“I was told when I was 14 I’d be a cripple by the time I was 20 if I didn’t have surgery for my scoliosis. It’s very mild but until I passed 20 I was terrified I’d be cripple. I’m 53 now and can honestly count on one hand how often I have a back ache in a two or three year period. Thankfully my parents got a second opinion.”
told me my hip had gone out, and my pelvis is twisted and throwing me all out of whack.”
“Do you have disability insurance?”
“This is ugly/your tissues feel terrible/dehydrated.. Your ankle is just a train wreck (that last one said to a former alcoholic who was then given prescriptions for painkillers which he then proceeded to become addicted to..)”
If you don’t use proper mechanics you will reinjure yourself
“This feels stuck/weak/tight”
“I know someone who took her teenage daughter to a chiro because her daughter was complaining that she noticed in pictures that one shoulder was always higher than the other. X-rays showed some rotation/curvature – the chiro told them “you should have brought her in for a check up 10 years ago and this could have been prevented. It’s too late now though. Aside from surgery, there’s really nothing to do. As long as she’s careful, she probably won’t have much pain until she gets older – that’s when it’ll really catch up to her.”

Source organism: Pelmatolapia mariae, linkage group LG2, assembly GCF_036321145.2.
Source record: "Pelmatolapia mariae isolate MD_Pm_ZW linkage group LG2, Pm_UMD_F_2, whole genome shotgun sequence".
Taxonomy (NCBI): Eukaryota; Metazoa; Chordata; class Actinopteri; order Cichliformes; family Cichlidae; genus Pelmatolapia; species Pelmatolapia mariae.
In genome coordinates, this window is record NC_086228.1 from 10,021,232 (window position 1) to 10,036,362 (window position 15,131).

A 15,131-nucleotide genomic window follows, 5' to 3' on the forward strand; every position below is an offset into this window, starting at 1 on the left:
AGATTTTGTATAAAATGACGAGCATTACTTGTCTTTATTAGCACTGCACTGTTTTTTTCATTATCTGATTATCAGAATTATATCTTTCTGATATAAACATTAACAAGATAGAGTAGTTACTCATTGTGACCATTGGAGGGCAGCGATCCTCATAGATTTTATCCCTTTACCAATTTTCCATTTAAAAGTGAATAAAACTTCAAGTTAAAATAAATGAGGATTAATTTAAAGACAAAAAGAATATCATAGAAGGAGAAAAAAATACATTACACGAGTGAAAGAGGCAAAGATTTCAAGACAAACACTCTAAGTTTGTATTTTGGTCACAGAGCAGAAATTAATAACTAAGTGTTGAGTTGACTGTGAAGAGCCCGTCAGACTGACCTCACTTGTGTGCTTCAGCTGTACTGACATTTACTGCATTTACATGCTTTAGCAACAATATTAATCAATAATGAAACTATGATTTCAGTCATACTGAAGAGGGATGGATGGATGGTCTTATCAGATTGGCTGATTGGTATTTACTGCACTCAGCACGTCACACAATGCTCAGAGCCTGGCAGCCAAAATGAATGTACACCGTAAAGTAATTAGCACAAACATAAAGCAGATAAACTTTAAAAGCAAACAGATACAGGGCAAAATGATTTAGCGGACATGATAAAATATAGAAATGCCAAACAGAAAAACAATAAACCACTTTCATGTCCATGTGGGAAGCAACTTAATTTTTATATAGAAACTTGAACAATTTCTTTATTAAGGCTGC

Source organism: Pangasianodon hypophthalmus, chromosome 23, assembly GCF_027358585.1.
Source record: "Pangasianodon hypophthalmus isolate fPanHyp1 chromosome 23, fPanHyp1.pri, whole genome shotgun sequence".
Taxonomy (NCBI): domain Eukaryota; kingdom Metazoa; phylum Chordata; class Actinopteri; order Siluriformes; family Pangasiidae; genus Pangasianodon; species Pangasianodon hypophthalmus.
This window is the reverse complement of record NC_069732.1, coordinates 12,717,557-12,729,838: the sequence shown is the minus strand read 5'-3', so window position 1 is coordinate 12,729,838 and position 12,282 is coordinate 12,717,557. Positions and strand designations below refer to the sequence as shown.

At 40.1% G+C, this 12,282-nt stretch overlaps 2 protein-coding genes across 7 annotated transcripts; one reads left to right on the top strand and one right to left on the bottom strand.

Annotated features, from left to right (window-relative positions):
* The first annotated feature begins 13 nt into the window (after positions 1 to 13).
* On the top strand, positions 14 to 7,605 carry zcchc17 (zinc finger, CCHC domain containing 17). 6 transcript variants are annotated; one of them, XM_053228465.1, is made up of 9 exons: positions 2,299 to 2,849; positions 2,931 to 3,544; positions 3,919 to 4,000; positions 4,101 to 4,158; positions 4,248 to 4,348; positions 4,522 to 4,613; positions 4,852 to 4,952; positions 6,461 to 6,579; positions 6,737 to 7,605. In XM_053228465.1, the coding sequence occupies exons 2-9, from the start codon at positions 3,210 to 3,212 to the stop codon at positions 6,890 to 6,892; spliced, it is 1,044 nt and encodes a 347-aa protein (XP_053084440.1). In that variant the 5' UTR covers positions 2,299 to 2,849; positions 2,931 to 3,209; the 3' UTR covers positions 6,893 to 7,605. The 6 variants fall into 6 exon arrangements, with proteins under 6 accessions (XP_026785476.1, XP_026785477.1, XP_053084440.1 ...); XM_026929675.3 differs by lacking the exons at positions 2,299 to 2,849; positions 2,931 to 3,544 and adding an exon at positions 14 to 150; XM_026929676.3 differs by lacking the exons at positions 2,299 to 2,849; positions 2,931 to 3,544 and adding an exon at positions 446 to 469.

“no wonder your shoulder hurts with a scapula that moves like that” and “if you don’t start exercising those TA you’ll definitely end up with back pain”
“Degenerative arthritis, avoid exercise, there’s no cure, here’s a prescription…”
“You eventually will need a new joint”
“only surgery will help you”
“Your spine is crumbling”
“you’re hyper mobile therefore your body doesn’t know when to stop a movement and you are at a higher risk of injuries”
“Your hip is so messed up I don’t know how you’re even walking.”
“After my surgery (which was 3x as long as anticipated) “the damage was much worse than we thought.”
“Your pelvis is counter-rotated to your torso, we need to straighten you out “
“Your spine is twisted on its axis”
“ your back is the worst I’ve ever seen. I’m surprised you are still walking”
“You don’t have any issues? You’re young, Just wait “
“Your left foot is to weak and makes your pelvis twist, that’s why you have LBP !You should never ever walk barefoot again and always wear your orthotics(even at home in your slippers)”
“The previous Massage therapist said my back was a minefield”
“Doctor saying that if I didn’t correct my bad posture by age 18, after that age my body would be unable to change and the bad posture would be permanent. (This was a while ago.)”
“Your back will end your dance career.” And “I don’t know how your back is that flexible considering your X-rays.”
“Walking up stairs is bad for your knees”
“If you don’t have your neck fused asap, you’ll fall and end up a quadriplegic.”
“You have three herniated discs and the spine of an 80 year old man, ” said to a 50 year old guy with back pain. This is pretty typical.
Feel free to add any nocebo remarks you’ve been told in the comments below!
Please do not hesitate to contact Richard if you have any questions to any information presented on this blog.
Any information, advice, recommendations, statements or otherwise contained herein, or in any other communication made by or attributed to Richard Lane, whether oral or in writing, is not intended to replace or to be a substitute for medical advice trained by a trained physician or healthcare practitioner.